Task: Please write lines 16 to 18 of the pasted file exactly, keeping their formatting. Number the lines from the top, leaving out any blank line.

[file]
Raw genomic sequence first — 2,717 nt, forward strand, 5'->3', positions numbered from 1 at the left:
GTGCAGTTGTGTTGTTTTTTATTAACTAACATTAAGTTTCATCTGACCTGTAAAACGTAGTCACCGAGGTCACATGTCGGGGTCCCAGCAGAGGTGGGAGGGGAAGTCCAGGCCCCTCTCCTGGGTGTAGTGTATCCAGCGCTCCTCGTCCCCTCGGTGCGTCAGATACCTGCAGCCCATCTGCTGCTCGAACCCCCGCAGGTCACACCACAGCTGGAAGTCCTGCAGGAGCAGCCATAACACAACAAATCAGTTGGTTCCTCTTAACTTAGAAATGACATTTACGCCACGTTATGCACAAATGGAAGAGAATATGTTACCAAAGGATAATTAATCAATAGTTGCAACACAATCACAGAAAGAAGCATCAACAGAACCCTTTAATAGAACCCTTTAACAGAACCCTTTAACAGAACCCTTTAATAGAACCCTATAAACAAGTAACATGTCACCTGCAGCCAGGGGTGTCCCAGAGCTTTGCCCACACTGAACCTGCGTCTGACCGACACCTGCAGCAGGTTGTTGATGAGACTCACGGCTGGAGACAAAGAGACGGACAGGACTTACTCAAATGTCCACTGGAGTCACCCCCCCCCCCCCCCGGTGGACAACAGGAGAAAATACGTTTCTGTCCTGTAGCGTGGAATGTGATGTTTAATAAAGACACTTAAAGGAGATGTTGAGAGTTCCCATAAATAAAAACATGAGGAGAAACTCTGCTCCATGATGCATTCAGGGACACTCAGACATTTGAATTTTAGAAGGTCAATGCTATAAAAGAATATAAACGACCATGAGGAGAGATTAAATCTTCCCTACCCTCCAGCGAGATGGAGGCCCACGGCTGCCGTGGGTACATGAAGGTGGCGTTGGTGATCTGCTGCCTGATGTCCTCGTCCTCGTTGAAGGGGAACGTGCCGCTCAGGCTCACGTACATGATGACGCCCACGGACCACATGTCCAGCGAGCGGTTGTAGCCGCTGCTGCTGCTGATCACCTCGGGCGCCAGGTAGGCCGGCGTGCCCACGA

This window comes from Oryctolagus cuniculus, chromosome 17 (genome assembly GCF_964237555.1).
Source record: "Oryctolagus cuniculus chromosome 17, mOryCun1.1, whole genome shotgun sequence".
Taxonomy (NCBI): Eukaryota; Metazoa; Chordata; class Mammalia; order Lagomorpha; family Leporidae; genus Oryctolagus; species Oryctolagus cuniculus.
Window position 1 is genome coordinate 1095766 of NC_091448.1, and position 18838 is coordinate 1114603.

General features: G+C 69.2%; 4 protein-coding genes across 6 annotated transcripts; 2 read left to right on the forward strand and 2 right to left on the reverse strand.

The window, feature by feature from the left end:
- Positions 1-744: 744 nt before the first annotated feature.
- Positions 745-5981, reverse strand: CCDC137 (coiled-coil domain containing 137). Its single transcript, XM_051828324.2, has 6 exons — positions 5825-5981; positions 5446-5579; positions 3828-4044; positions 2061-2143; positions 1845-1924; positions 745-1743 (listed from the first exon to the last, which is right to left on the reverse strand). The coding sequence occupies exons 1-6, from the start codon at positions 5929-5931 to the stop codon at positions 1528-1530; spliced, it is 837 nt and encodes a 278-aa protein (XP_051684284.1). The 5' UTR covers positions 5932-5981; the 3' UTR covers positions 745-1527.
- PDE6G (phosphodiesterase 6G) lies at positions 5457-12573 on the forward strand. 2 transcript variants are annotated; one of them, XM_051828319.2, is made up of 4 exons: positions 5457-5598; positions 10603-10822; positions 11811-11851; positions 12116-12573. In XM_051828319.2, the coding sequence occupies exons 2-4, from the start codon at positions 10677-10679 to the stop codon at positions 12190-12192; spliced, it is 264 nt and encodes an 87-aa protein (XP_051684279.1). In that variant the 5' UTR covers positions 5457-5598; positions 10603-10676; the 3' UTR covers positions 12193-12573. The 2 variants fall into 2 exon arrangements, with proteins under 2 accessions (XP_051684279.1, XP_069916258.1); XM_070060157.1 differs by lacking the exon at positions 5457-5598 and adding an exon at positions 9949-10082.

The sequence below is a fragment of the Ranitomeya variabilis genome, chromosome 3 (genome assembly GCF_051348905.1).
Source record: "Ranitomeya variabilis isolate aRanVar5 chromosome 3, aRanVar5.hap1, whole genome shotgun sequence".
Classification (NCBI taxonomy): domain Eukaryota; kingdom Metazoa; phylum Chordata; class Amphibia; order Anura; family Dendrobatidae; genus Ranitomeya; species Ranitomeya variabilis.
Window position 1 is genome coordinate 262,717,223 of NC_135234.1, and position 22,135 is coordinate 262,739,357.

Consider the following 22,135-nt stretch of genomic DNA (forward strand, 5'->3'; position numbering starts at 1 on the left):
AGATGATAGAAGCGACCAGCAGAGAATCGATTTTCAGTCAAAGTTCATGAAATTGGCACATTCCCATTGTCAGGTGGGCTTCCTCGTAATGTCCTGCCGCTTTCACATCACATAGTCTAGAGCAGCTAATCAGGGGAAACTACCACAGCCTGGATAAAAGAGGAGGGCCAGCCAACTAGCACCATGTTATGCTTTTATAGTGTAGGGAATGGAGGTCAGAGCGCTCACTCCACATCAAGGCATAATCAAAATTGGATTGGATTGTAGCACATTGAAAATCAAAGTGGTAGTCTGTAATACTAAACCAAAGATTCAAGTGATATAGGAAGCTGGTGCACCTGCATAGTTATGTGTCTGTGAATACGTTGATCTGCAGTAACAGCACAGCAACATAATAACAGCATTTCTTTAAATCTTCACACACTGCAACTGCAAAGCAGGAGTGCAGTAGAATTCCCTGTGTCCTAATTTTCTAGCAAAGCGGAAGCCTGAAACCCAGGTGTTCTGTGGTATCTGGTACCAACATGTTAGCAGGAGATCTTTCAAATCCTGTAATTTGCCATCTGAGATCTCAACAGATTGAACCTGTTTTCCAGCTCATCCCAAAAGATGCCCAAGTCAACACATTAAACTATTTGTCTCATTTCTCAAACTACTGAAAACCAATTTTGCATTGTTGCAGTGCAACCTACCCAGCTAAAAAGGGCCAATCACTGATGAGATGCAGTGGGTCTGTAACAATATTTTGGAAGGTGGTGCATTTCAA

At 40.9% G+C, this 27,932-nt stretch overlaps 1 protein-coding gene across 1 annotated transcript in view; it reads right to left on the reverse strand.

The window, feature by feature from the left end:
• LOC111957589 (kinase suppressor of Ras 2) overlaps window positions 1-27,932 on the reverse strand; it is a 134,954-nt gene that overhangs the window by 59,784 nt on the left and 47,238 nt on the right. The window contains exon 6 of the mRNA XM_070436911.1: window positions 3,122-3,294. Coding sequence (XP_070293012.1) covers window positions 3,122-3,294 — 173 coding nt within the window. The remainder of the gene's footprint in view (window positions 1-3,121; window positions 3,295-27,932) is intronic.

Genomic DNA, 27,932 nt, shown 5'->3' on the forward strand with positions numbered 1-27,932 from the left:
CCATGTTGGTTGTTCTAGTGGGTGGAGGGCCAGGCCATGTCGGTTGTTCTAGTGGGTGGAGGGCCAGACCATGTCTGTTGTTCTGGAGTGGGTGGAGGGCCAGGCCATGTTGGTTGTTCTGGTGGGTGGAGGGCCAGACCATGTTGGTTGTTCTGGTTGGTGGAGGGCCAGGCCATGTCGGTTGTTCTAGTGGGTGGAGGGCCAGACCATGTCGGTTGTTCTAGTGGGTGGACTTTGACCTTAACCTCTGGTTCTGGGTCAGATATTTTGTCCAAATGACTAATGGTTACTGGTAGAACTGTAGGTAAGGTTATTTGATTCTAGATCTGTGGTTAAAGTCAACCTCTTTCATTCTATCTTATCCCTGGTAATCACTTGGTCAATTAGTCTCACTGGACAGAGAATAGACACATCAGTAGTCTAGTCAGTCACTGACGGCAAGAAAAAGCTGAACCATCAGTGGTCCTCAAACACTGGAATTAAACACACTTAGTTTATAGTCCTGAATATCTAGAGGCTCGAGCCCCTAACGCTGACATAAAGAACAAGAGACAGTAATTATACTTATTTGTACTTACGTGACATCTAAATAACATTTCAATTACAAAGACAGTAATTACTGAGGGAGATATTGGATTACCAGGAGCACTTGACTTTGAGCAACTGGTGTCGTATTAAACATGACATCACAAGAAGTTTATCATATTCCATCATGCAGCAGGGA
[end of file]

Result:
Consider the following 22,135-nt stretch of genomic DNA (forward strand, 5'->3'; position numbering starts at 1 on the left):
AGATGATAGAAGCGACCAGCAGAGAATCGATTTTCAGTCAAAGTTCATGAAATTGGCACATTCCCATTGTCAGGTGGGCTTCCTCGTAATGTCCTGCCGCTTTCACATCACATAGTCTAGAGCAGCTAATCAGGGGAAACTACCACAGCCTGGATAAAAGAGGAGGGCCAGCCAACTAGCACCATGTTATGCTTTTATAGTGTAGGGAATGGAGGTCAGAGCGCTCACTCCACATCAAGGCATAATCAAAATTGGATTGGATTGTAGCACATTGAAAATCAAAGTGGTAGTCTGTAATACTAAACCAAAGATTCAAGTGATATAGGAAGCTGGTGCACCTGCATAGTTATGTGTCTGTGAATACGTTGATCTGCAGTAACAGCACAGCAACATAATAACAGCATTTCTTTAAATCTTCACACACTGCAACTGCAAAGCAGGAGTGCAGTAGAATTCCCTGTGTCCTAATTTTCTAGCAAAGCGGAAGCCTGAAACCCAGGTGTTCTGTGGTATCTGGTACCAACATGTTAGCAGGAGATCTTTCAAATCCTGTAATTTGCCATCTGAGATCTCAACAGATTGAACCTGTTTTCCAGCTCATCCCAAAAGATGCCCAAGTCAACACATTAAACTATTTGTCTCATTTCTCAAACTACTGAAAACCAATTTTGCATTGTTGCAGTGCAACCTACCCAGCTAAAAAGGGCCAATCACTGATGAGATGCAGTGGGTCTGTAACAATATTTTGGAAGGTGGTGCATTTCAA

At 40.9% G+C, this 27,932-nt stretch overlaps 1 protein-coding gene across 1 annotated transcript in view; it reads right to left on the reverse strand.